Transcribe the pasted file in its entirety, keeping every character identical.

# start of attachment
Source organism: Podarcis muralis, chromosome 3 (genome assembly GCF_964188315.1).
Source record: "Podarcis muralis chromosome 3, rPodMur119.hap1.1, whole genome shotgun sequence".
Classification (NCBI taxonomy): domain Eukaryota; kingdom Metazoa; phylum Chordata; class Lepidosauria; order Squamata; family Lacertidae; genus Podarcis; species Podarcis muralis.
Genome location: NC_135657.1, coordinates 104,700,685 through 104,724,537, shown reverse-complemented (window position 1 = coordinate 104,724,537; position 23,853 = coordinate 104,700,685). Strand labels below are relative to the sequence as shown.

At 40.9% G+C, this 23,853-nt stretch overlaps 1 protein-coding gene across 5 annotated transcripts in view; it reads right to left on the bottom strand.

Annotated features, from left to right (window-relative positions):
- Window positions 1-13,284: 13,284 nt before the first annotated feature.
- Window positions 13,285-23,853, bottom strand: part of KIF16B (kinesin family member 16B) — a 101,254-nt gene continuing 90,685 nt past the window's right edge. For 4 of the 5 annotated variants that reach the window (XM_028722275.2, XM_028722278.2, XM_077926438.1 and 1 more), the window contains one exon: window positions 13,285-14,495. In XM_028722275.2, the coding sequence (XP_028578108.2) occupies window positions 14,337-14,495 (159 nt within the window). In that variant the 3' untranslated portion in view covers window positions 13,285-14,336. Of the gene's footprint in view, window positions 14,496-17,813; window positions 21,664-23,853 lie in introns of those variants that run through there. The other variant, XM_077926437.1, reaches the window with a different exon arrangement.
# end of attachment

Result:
Source organism: Podarcis muralis, chromosome 3 (genome assembly GCF_964188315.1).
Source record: "Podarcis muralis chromosome 3, rPodMur119.hap1.1, whole genome shotgun sequence".
Classification (NCBI taxonomy): domain Eukaryota; kingdom Metazoa; phylum Chordata; class Lepidosauria; order Squamata; family Lacertidae; genus Podarcis; species Podarcis muralis.
Genome location: NC_135657.1, coordinates 104,700,685 through 104,724,537, shown reverse-complemented (window position 1 = coordinate 104,724,537; position 23,853 = coordinate 104,700,685). Strand labels below are relative to the sequence as shown.

At 40.9% G+C, this 23,853-nt stretch overlaps 1 protein-coding gene across 5 annotated transcripts in view; it reads right to left on the bottom strand.

Annotated features, from left to right (window-relative positions):
- Window positions 1-13,284: 13,284 nt before the first annotated feature.
- Window positions 13,285-23,853, bottom strand: part of KIF16B (kinesin family member 16B) — a 101,254-nt gene continuing 90,685 nt past the window's right edge. For 4 of the 5 annotated variants that reach the window (XM_028722275.2, XM_028722278.2, XM_077926438.1 and 1 more), the window contains one exon: window positions 13,285-14,495. In XM_028722275.2, the coding sequence (XP_028578108.2) occupies window positions 14,337-14,495 (159 nt within the window). In that variant the 3' untranslated portion in view covers window positions 13,285-14,336. Of the gene's footprint in view, window positions 14,496-17,813; window positions 21,664-23,853 lie in introns of those variants that run through there. The other variant, XM_077926437.1, reaches the window with a different exon arrangement.